In summary, these experiments show that NCC possess many features of true stem cells.

Maintenance of NC stem cells in adult tissues

Accumulating evidence shows that multipotent and self-renewing NCC, the so-called NC-derived stem cells (NCSC), are present even in postmigratory embryonic and adult stages. Hence, many tissues containing NCSC have been described in rodents and human, by either culturing the adult tissue and further identification of NCSC, via NC-specific markers (e.g. p75, Sox10, Sox9, Nestin, among others) or by in vivo lineage tracing of NCC in adult murine tissues, through the use of NC-specific conditional mice. In this way, NCSC were identified in the sciatic nerve (Morrison et al., 1999), intestine (Bixby et al., 2002), dorsal root ganglia (Li et al., 2007), skin (Fernandes et al., 2004; Sieber-Blum et al., 2004; Wong et al., 2006), heart (El-Helou et al., 2008), bone marrow (Nagoshi et al., 2008), cornea (Yoshida et al., 2006; Brandl et al., 2009), teeth (Janebodin et al., 2011; Kaukua et al., 2014) and craniofacial tissues (Kaltschmidt et al., 2012), among others (for further references, Dupin and Coelho-Aguiar, 2013; Dupin and Sommer, 2012). However, in most of these tissues and organs, the localization and marker identity of the NCSC remained rather obscure. Yet, in the carotid body, a small neuroendocrine organ involved in blood oxygen pressure regulation, genetic fate mapping of mouse NCC led to characterize multipotent NCSC in the adult organ as supportive cells expressing the glial marker GFAP, which can reversibly produce new neuron-like glomus cells in vivo for adaptation to hypoxia (Pardal et al., 2007).

Glia-related postmigratory neural crest stem cells

Recent studies have since put forwards the notion that NC-derived glial cells, particularly Schwann cell precursors, behave as NC-like stem cells in diverse tissues, largely contributing to development and regeneration of different cell types in the many niches they reside (Petersen and Adameyko, 2017, for a review). A striking discovery was that immature Schwann cell precursors in mammalian and avian PNS nerves give rise to a significant part of melanocytes in the body (Adameyko et al., 2009, 2012). Of note, the generation of pigment cells from Schwann cells was previously evidenced in vitro (Dupin et al., 2003; Real et al., 2005; Widera et al., 2011). Besides, the reverse in vitro phenotype conversion, from pigmented melanocytes to Schwann cells, has also been reported in the quail and occurred through a multipotent NC-like intermediate (Dupin et al., 2000; Real et al., 2006). Recently, interesting findings were obtained in zebrafish regarding establishment of the colored stripes of the adult fish: during metamorphosis, the adult pigment cells were generated from post-migratory NCC located along spinal nerve fibers and within the dorsal root ganglia, which also gave rise to PNS neurons and Schwann cells (Dooley et al., 2014; Singh et al., 2016). Other recent findings support a role for nerve-associated glial progenitors in the development of significant subpopulations of PNS neurons in the cranial parasympathetic ganglia (Espinosa-Medina et al., 2014; Dyachuk et al., 2014) and the ENS of mammals (Uesaka et al., 2015). Furthermore, NCSC belonging to the NC glial lineage can adopt phenotypes that exceed neuroglial and melanocytic fates. As already mentioned, Schwann cell precursors in vivo are at the origin of endoneurial fibroblasts along the sciatic nerve (Joseph et al., 2004). In addition, transdifferentiation of Schwann cells into myofibroblasts has been previously described in in vitro culture (Dupin et al., 2003; Real et al., 2005) and in response to infection of the adult nerve by leprosy bacilli (Masaki et al., 2013). Recent findings from long-term genetic tracing and clonal color-coding in mice have shown that, in the model of continuously renewing incisor tooth, PNS nerve-associated glial cells are at the origin of mesenchymal stem cells involved in the renewal and repair of pulp cells, odontoblasts and osteoblasts during development and adult life (Kaukua et al., 2014).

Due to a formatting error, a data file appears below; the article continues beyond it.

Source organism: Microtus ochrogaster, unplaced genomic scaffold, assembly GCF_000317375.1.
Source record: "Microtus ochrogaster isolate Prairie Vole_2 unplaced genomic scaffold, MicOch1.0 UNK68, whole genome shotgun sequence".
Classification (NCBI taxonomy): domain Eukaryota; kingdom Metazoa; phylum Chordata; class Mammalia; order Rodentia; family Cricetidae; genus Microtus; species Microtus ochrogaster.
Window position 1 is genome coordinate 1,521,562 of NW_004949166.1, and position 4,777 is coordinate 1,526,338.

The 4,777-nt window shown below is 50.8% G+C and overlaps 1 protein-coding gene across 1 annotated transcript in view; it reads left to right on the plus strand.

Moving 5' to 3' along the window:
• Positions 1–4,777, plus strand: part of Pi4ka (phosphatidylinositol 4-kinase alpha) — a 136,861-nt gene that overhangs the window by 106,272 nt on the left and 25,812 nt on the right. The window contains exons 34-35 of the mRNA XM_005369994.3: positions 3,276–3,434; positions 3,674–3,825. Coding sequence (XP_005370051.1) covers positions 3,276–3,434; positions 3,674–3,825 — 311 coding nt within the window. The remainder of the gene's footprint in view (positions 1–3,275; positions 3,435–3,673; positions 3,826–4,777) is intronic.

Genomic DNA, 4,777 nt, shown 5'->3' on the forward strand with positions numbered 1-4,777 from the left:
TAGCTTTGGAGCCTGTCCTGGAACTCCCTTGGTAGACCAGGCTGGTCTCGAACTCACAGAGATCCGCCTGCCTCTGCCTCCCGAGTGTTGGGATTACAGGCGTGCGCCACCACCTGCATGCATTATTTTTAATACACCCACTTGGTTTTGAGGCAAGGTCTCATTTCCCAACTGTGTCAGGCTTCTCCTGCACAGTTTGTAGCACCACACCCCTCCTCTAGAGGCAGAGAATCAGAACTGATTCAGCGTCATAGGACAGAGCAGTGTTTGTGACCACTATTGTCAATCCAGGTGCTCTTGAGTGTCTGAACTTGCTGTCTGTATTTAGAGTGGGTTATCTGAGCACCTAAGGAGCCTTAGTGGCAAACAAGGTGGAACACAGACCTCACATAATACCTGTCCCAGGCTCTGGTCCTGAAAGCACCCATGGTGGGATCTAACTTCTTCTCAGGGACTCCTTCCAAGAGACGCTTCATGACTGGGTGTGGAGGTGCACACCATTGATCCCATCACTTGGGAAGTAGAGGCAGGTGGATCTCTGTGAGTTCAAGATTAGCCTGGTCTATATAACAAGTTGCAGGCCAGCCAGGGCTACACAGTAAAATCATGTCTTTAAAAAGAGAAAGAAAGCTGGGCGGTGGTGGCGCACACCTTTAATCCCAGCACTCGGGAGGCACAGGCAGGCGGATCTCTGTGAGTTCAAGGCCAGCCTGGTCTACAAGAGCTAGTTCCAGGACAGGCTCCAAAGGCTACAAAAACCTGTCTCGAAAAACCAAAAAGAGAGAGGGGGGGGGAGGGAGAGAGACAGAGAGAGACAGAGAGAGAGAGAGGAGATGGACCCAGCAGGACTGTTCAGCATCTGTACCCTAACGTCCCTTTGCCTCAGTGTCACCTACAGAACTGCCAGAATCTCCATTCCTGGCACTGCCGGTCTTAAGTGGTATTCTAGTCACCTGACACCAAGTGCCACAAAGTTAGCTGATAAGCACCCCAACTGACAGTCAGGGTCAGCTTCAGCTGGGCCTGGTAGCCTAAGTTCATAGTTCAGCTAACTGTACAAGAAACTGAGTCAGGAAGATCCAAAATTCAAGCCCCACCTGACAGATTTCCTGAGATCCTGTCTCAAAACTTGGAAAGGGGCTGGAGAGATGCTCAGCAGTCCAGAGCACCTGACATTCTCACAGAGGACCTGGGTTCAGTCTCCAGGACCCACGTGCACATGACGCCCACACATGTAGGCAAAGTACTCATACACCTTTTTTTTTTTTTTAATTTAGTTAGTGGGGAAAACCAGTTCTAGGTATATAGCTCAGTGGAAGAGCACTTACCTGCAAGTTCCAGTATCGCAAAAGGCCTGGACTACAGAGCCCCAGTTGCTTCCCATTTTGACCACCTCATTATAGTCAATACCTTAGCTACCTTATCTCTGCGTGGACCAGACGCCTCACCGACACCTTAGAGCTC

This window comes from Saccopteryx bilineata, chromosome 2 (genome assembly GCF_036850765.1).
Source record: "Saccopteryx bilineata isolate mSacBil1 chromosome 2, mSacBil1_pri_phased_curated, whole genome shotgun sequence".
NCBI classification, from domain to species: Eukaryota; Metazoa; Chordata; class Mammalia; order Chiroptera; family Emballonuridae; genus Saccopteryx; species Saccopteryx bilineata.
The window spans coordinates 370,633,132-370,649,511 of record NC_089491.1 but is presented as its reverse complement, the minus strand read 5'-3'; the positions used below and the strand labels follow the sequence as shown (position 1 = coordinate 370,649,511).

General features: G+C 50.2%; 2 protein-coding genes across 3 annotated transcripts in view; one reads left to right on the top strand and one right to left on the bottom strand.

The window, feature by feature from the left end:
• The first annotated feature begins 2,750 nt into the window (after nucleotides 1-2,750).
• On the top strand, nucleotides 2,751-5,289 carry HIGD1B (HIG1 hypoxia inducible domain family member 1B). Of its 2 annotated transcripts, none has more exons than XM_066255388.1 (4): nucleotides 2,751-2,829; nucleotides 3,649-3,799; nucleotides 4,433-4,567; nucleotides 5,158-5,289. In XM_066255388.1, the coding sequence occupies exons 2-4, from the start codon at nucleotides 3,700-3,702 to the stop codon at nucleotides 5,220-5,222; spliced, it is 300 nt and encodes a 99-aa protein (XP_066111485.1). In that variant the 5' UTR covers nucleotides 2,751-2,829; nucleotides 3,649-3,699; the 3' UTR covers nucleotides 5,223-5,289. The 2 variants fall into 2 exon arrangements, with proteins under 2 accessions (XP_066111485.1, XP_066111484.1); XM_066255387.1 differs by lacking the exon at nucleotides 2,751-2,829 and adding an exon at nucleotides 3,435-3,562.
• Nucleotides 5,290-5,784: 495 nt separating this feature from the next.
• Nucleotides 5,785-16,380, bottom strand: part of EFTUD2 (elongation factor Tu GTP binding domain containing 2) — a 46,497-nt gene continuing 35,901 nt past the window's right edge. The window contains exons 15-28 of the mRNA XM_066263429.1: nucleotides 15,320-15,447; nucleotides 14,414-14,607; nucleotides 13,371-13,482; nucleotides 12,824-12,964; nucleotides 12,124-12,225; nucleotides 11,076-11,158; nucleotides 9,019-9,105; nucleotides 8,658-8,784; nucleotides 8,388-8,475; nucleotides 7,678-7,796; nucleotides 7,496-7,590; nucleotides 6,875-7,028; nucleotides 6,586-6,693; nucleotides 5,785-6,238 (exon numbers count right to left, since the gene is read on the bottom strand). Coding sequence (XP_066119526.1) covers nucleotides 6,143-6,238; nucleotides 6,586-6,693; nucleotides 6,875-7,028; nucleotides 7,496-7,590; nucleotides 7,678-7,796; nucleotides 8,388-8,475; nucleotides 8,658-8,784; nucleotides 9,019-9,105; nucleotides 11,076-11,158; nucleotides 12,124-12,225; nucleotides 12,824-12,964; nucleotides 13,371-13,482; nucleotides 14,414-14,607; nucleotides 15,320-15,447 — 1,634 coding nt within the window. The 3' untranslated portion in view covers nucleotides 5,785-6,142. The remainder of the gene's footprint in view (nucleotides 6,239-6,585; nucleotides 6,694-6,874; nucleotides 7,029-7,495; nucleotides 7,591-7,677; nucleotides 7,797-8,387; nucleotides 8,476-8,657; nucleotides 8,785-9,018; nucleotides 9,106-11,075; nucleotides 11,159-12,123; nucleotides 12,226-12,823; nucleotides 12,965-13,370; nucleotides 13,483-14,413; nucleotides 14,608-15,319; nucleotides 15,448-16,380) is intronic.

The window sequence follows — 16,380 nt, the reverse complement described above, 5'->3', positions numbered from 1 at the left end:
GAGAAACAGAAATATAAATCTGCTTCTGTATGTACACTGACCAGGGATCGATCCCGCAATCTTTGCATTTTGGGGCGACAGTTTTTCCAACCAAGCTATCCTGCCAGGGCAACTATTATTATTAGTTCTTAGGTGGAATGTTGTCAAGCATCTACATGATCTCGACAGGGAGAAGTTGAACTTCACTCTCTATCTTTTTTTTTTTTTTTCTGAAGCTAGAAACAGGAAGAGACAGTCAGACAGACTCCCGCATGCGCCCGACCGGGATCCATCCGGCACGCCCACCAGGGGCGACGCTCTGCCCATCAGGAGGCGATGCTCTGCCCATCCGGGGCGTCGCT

Table of contents :

I.1. Overview of the NC development
I.2. The NC migratory routes and derivatives
I.3. Early steps in NC development: the gene regulatory network of NC induction and specification
I.4. Molecular regulation of the EMT and NCC migration
II.1. Evidence for NCC multipotency in vivo
II.2. The differentiation potentials of the NCC in vitro
II.3. Stem cell properties of NCC
II.4. Maintenance of NC stem cells in adult tissues
II.5. Glia-related postmigratory NC stem cells
III.1. Endochondral and intramembranous ossification
III.2. Bone matrix mineralization
III.3. Molecular aspects of osteogenesis and chondrogenesis
III.4. Adipogenesis
IV.1. NC and mesoderm interactions in the cranial mesenchyme: role of Six1
IV.2. Evolutionary aspects
IV.3. Regulation of the skeletogenesis of NCC
IV.3.1 Early signals involved in NC mesenchymal fate
IV.3.2 Overview of upstream regulators of Runx2
IV.3.3 Epigenetic mechanisms
V.1. Overview of Hox genes effects on development
V.2. Hox genes and the NC